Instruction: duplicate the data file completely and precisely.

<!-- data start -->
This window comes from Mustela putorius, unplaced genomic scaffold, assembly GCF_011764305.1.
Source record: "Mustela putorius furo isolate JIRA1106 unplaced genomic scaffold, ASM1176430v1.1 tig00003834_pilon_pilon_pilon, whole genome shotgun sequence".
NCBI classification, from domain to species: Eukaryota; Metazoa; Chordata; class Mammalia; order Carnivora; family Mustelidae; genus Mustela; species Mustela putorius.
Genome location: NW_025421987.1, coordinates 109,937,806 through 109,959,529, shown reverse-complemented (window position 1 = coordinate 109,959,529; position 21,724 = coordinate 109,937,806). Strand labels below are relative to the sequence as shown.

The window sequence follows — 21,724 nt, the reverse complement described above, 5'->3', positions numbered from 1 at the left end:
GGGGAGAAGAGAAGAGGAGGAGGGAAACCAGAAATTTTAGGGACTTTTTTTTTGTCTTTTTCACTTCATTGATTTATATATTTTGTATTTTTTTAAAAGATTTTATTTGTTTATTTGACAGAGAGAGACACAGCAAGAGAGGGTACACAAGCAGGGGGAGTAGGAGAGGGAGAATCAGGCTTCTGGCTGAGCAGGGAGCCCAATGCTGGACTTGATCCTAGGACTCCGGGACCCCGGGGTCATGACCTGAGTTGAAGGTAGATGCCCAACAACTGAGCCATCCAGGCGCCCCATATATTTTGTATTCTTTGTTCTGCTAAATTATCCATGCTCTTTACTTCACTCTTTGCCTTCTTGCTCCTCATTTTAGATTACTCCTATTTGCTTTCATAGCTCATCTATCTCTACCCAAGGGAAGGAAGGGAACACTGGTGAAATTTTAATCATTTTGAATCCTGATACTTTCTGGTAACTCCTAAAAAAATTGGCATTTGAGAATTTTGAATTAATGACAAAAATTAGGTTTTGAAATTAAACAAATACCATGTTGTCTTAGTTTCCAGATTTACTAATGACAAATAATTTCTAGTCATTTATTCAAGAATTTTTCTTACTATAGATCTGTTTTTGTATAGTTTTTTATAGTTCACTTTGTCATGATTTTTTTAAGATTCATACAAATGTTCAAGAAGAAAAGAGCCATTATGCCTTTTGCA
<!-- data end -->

This window comes from Mustela putorius, unplaced genomic scaffold, assembly GCF_011764305.1.
Source record: "Mustela putorius furo isolate JIRA1106 unplaced genomic scaffold, ASM1176430v1.1 tig00003834_pilon_pilon_pilon, whole genome shotgun sequence".
NCBI classification, from domain to species: Eukaryota; Metazoa; Chordata; class Mammalia; order Carnivora; family Mustelidae; genus Mustela; species Mustela putorius.
Genome location: NW_025421987.1, coordinates 109,937,806 through 109,959,529, shown reverse-complemented (window position 1 = coordinate 109,959,529; position 21,724 = coordinate 109,937,806). Strand labels below are relative to the sequence as shown.

The window sequence follows — 21,724 nt, the reverse complement described above, 5'->3', positions numbered from 1 at the left end:
GGGGAGAAGAGAAGAGGAGGAGGGAAACCAGAAATTTTAGGGACTTTTTTTTTGTCTTTTTCACTTCATTGATTTATATATTTTGTATTTTTTTAAAAGATTTTATTTGTTTATTTGACAGAGAGAGACACAGCAAGAGAGGGTACACAAGCAGGGGGAGTAGGAGAGGGAGAATCAGGCTTCTGGCTGAGCAGGGAGCCCAATGCTGGACTTGATCCTAGGACTCCGGGACCCCGGGGTCATGACCTGAGTTGAAGGTAGATGCCCAACAACTGAGCCATCCAGGCGCCCCATATATTTTGTATTCTTTGTTCTGCTAAATTATCCATGCTCTTTACTTCACTCTTTGCCTTCTTGCTCCTCATTTTAGATTACTCCTATTTGCTTTCATAGCTCATCTATCTCTACCCAAGGGAAGGAAGGGAACACTGGTGAAATTTTAATCATTTTGAATCCTGATACTTTCTGGTAACTCCTAAAAAAATTGGCATTTGAGAATTTTGAATTAATGACAAAAATTAGGTTTTGAAATTAAACAAATACCATGTTGTCTTAGTTTCCAGATTTACTAATGACAAATAATTTCTAGTCATTTATTCAAGAATTTTTCTTACTATAGATCTGTTTTTGTATAGTTTTTTATAGTTCACTTTGTCATGATTTTTTTAAGATTCATACAAATGTTCAAGAAGAAAAGAGCCATTATGCCTTTTGCA